Should your dog switch to a vegan diet?
Feeding your dog a vegan diet makes sense to consumers concerned about factory farming and its impact on climate change. But how does it actually affect your pet's health?
Farming animals for food and the climate crisis have spoiled some people's appetite for meat.
In the past, dogs had to make do with leftovers. Today there is food specially adapted to the needs of pets, some of whose ingredients read like those of a dish for humans: exclusively organic, gluten-free, vegetarian, or vegan.
But the vegan dog diet has been met with reservations among both experts and dog lovers.
"Many still see the wolf in the dog, but don't know that even the wolf didn't exclusively eat meat," said Volker Wilke from the Institute for Animal Nutrition at the University of Veterinary Medicine. "In the thousands of years of domestication, it was fed as an omnivore and in part much less meat than today."
But is exclusively plant-based food a sufficiently healthy diet for dogs? A new study dove in to find out.
Dogs on a vegan diet: A new study looks closer
A study recently published in the journal PLOS ONE has provided some initial clues.
British and Australian researchers asked more than 2,500 owners about the health of their dogs, the frequency of vet visits, and the medication they receive.
Some 54% fed their dogs conventional food, while 33% used raw meat and 13% fed their dogs a vegan diet.
The dogs that were fed conventional food seemed to be the least healthy, the scientists found. And dogs that ate raw meat were slightly healthier than those fed a vegan diet.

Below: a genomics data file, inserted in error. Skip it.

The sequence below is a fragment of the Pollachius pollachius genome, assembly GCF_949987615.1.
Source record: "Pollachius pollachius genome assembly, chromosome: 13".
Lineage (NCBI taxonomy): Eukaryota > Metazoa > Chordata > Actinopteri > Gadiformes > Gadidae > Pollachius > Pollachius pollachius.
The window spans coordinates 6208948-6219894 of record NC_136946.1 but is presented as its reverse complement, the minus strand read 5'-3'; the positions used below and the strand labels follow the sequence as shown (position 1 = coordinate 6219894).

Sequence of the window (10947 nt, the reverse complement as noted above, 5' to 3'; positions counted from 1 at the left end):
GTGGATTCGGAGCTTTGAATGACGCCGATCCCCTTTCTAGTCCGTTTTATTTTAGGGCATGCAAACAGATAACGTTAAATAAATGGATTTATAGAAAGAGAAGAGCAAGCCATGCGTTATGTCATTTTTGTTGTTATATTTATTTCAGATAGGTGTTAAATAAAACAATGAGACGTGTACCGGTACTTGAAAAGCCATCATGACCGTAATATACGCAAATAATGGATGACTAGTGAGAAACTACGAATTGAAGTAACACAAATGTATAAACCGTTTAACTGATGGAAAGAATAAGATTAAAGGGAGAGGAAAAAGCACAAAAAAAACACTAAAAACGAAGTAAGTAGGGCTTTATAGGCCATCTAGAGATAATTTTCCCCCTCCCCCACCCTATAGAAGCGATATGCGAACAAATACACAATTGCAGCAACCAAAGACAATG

However, the differences between these two groups could also be explained by the fact that the dogs eating raw meat were younger on average than the vegan dogs.
Previous studies had also shown that the risk of malnutrition and the ingestion of pathogens is greater with a raw meat diet.
Taken together, the experts therefore concluded that a balanced vegan diet is the healthiest and least dangerous for dogs.
Dogs eating vegan is "a niche topic"
So far, there have only been a few studies on this. For clear evidence, however, studies would be needed on every single nutrient in a dog's diet. But even taking blood from a dog for research is considered an experiment that requires authorization.
According to earlier studies, people who do not eat meat themselves are more likely to feed their dog a vegan or vegetarian diet.
Researchers at Wilke's institute have been working on meat-free diets for dogs for a long time. "Previous studies indicate that dogs can also be supplied with all the necessary nutrients through a plant-based diet using certain additives," he said.
It is also more difficult to prepare a vegan diet and requires a lot of expertise to ensure that it meets requirements.
But do dogs who have been fed conventional food like vegan food at all?
Wilke wanted to test this in a blind study, in which 24 students and their dogs took part. One part fed the dogs vegan dry food from two manufacturers, a control group continued to feed food containing meat.
Over a period of two weeks, the owners were to record whether their dog liked to eat the food and the condition of its feces.
"Among the animals with vegan food, there were three dogs that refused it," says Wilke. "The others, however, were happy to eat it."
The study is not representative because of the small number of participants.
Wilke said that although interest in vegan nutrition for dogs is growing, it is still a niche topic. In order to be able to assess exactly how it benefits the dogs, long-term studies are needed that examine various objective health parameters such as blood values, effects on the fur, and the animals' fitness.
Cats, meanwhile, are a whole different beast. Wilke warns that cats are pure carnivores and cannot be fed a vegan diet.
Cover photo: 123RF/helga1981